While working as an engineer for the Edison Illuminating Company in Detroit, Henry Ford (1863-1947) built his first gasoline-powered horseless carriage, the Quadricycle, in the shed behind his home. In 1903, he established the Ford Motor Company, and five years later the company rolled out the first Model T. In order to meet overwhelming demand for the revolutionary vehicle, Ford introduced revolutionary new mass-production methods, including large production plants, the use of standardized, interchangeable parts and, in 1913, the world’s first moving assembly line for cars. Enormously influential in the industrial world, Ford was also outspoken in the political realm. Ford drew controversy for his pacifist stance during the early years of World War I and earned widespread criticism for his anti-Semitic views and writings.
Born in 1863, Henry Ford was the first surviving son of William and Mary Ford, who owned a prosperous farm in Dearborn, Michigan. At 16, he left home for the nearby city of Detroit, where he found apprentice work as a machinist. He returned to Dearborn and work on the family farm after three years, but continued to operate and service steam engines and work occasional stints in Detroit factories. In 1888, he married Clara Bryant, who had grown up on a nearby farm.
In the first several years of their marriage, Ford supported himself and his new wife by running a sawmill. In 1891, he returned with Clara to Detroit, where he was hired as an engineer for the Edison Illuminating Company. Rising quickly through the ranks, he was promoted to chief engineer two years later. Around the same time, Clara gave birth to the couple’s only son, Edsel Bryant Ford. On call 24 hours a day for his job at Edison, Ford spent his irregular hours on his efforts to build a gasoline-powered horseless carriage, or automobile. In 1896, he completed what he called the “Quadricycle,” which consisted of a light metal frame fitted with four bicycle wheels and powered by a two-cylinder, four-horsepower gasoline engine.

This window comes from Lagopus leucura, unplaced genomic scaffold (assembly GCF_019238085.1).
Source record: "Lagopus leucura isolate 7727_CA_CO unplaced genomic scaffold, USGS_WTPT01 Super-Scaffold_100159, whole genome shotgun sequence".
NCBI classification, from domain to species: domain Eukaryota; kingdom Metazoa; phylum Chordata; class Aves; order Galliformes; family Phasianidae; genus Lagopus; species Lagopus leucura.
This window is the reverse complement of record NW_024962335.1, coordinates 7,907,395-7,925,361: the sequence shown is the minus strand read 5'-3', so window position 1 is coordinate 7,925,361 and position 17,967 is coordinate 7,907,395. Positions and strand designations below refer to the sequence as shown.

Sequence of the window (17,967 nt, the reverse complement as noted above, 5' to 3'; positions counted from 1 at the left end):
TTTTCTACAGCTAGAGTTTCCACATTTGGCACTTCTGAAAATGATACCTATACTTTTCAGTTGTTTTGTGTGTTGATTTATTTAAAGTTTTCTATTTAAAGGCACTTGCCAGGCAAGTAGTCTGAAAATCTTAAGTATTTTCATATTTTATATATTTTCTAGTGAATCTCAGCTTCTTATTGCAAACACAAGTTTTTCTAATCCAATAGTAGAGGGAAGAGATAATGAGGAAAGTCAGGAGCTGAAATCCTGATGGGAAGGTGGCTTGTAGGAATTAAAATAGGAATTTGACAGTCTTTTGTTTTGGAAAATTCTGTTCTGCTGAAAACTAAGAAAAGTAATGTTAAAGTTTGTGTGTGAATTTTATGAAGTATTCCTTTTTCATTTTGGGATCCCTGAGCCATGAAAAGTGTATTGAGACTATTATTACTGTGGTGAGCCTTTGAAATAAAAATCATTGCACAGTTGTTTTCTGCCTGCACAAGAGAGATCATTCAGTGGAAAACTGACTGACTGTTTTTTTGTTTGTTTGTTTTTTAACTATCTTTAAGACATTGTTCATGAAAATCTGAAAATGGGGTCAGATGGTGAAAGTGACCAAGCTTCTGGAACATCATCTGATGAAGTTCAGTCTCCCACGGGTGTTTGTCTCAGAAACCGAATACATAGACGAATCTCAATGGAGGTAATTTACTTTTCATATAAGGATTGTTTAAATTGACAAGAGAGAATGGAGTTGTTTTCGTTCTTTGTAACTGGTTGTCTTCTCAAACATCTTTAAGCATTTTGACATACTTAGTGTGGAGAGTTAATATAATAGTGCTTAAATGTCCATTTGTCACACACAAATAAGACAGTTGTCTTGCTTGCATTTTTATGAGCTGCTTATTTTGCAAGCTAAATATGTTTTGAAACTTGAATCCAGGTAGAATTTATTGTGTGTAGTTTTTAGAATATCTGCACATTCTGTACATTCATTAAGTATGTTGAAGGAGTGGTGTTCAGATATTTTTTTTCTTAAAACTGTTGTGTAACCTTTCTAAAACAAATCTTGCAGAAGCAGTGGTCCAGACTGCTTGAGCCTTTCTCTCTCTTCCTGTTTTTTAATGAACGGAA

Determined to improve upon his prototype, Ford sold the Quadricycle in order to continue building other vehicles. He received backing from various investors over the next seven years, some of whom formed the Detroit Automobile Company (later the Henry Ford Company) in 1899. His partners, eager to put a passenger car on the market, grew frustrated with Ford’s constant need to improve, and Ford left his namesake company in 1902. (After his departure, it was reorganized as the Cadillac Motor Car Company.) The following year, Ford established the Ford Motor Company.
A month after the Ford Motor Company was established, the first Ford car—the two-cylinder, eight-horsepower Model A—was assembled at a plant on Mack Avenue in Detroit. At the time, only a few cars were assembled per day, and groups of two or three workers built them by hand from parts that were ordered from other companies. Ford was dedicated to the production of an efficient and reliable automobile that would be affordable for everyone; the result was the Model T, which made its debut in October 1908.